Deaths of oilfield workers over the years indicate there may be a safety gap when it comes to exposure to vapors in above ground storage tanks. Most recently, a 21 year-old worker was found dead on top of a steel storage tank. His job was to measure the oil level by dropping a rope down into the tank from an access hatch on top. Based on hydrocarbons found in his blood during the autopsy, it is believed he was overcome with petroleum vapors, passed out, and then died from continued exposure.
While API-650 addresses construction an above ground storage tank for safety in durability, there is not a separate specification that addresses hazards related to vapor exposure of a tank in operation. There are no laws prohibiting measuring oil level with the rope method, but some people think there should be. They believe installing automated measuring equipment would save lives. One problem is that two agencies with jurisdiction over the oil industry have somewhat conflicting concerns.
The National Institute for Occupational Safety and Health (NIOSH) has warned the oil industry about the hazards of the rope measurement technique, but the Bureau of Land Management (BLM) requires accurate accounting of oil levels to properly represent taxpayers, because royalties are paid on the amount of oil removed from the ground. Most API-650 tanks storing oil do not have automated measuring devices, so most companies resort to the rope method. Furthermore, the BLM is not confident that current automated measurement technology is as accurate as the rope method. Furthermore, adding an automated measuring system costs approximately $2,000. If BLM regulations were updated to require such systems on every API-650 oil tank, some above ground storage tank owners would go out of business.
Interestingly, offshore oil storage containers and steel storage tanks tend to use automated oil level measuring. They are not governed by the BLM however. But many in the industry think the move to automated measuring techniques for onshore storage tanks would help save lives.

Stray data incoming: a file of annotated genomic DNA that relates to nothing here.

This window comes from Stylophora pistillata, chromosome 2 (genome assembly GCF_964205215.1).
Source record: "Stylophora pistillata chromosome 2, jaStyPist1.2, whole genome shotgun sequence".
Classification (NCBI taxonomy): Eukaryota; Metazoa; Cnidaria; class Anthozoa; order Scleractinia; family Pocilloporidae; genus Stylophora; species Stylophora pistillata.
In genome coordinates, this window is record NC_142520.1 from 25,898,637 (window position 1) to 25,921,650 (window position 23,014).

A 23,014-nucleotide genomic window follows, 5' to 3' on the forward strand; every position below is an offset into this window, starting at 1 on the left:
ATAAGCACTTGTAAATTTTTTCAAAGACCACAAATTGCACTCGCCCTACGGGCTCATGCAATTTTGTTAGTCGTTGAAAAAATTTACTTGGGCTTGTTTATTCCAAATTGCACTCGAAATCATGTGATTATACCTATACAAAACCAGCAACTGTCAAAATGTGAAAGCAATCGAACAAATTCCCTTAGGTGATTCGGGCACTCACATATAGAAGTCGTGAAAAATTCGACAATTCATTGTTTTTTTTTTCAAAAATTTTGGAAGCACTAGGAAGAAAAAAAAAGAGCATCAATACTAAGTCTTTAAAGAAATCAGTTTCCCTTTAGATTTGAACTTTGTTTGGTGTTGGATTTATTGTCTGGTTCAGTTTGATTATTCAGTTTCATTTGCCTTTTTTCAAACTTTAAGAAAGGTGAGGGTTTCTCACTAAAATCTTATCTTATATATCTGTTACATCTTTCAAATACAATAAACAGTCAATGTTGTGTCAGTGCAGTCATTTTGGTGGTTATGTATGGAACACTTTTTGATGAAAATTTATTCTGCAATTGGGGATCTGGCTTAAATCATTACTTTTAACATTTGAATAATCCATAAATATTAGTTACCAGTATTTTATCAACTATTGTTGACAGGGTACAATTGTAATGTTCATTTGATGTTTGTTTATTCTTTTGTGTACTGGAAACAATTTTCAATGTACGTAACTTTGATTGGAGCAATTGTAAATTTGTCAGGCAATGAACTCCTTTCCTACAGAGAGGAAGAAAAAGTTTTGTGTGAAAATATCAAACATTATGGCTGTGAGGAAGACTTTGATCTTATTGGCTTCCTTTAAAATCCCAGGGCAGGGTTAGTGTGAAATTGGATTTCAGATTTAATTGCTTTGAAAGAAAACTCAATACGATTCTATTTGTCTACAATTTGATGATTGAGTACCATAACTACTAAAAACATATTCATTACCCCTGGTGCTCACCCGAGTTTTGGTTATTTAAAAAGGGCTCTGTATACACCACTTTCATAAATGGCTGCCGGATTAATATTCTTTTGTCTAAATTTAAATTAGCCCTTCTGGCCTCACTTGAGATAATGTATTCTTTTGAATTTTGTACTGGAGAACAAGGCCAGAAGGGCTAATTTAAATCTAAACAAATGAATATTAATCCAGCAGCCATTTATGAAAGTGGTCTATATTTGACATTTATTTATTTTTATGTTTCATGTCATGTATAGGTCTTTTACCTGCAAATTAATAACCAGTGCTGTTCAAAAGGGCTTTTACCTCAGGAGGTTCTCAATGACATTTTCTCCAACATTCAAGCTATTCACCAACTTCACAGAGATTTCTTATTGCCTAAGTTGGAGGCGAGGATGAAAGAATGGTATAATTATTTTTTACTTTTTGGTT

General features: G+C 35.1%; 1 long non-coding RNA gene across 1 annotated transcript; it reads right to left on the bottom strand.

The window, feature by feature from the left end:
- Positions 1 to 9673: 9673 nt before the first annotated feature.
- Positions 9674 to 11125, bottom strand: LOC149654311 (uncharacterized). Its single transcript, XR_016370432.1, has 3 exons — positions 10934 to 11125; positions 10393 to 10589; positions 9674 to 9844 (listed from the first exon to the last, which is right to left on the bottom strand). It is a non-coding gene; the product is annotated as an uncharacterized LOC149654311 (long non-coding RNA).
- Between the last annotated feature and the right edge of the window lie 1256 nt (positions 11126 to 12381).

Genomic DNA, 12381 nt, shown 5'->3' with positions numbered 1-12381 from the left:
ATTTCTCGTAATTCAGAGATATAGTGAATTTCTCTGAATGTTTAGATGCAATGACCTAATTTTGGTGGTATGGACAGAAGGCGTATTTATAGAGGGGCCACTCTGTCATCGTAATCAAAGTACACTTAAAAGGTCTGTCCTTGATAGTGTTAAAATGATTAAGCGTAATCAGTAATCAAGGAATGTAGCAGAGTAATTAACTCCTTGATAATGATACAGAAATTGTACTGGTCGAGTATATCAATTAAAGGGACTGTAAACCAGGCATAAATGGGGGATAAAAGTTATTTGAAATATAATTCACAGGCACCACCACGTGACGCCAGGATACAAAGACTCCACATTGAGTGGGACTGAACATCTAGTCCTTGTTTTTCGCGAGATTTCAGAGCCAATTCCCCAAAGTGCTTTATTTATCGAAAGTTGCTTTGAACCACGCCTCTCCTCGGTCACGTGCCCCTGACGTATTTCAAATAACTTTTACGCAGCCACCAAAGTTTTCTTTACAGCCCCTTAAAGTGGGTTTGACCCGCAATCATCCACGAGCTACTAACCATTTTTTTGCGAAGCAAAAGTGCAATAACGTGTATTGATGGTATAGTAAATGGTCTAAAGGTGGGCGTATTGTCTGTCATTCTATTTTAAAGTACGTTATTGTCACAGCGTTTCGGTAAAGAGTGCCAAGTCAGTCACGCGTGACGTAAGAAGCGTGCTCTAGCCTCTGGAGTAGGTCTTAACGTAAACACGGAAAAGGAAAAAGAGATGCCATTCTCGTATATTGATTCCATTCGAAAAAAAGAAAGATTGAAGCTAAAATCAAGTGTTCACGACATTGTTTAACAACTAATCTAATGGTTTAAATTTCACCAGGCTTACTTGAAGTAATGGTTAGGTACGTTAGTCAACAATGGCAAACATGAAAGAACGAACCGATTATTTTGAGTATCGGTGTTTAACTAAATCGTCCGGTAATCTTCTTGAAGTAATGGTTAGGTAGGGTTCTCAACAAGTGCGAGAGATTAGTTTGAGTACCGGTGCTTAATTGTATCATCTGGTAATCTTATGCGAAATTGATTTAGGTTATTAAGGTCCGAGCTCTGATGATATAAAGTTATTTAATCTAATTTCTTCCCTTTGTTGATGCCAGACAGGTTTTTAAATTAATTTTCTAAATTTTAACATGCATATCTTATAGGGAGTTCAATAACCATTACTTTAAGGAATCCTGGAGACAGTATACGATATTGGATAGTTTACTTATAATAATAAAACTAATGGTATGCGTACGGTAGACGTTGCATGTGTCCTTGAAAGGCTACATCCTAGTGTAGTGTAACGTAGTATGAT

Food Service Industry
And lest one think that petroleum vapor is the only hazard when it comes to steel storage tanks, look what happened in Johnson City, New York at a sauce making facility. While cleaning a steel storage tank, a worker was overcome by vinegar fumes from the vinegar that had been stored in the tank. He was seriously injured, had to be taken to the hospital, and was held there for five days. OSHA fined the company $80,000 for safety violations.
“This incident, and the resulting severe injuries to this worker, should never have happened,” Christopher Adams, OSHA’s Syracuse area director, said in a statement announcing the fines. “Workers who enter confined spaces risk being overcome, sometimes fatally, by toxic and oxygen-deficient atmospheres.”
Use Caution Around All API 650 Tanks
While the incidents of the deaths in the oil field are unrelated to the injury of the food service worker, it still highlights the dangers that toxic fumes pose to workers in the confined spaces of an API 650 tank. Time will tell if there will be new legislation to address these hazards, but as an industry there are preventive measures that can be put in place now to address these dangers. Whether working with oil storage tanks, food processing storage tanks, or fertilizer storage tanks, always tank precautions for ventilation when working around or entering such a confined space.
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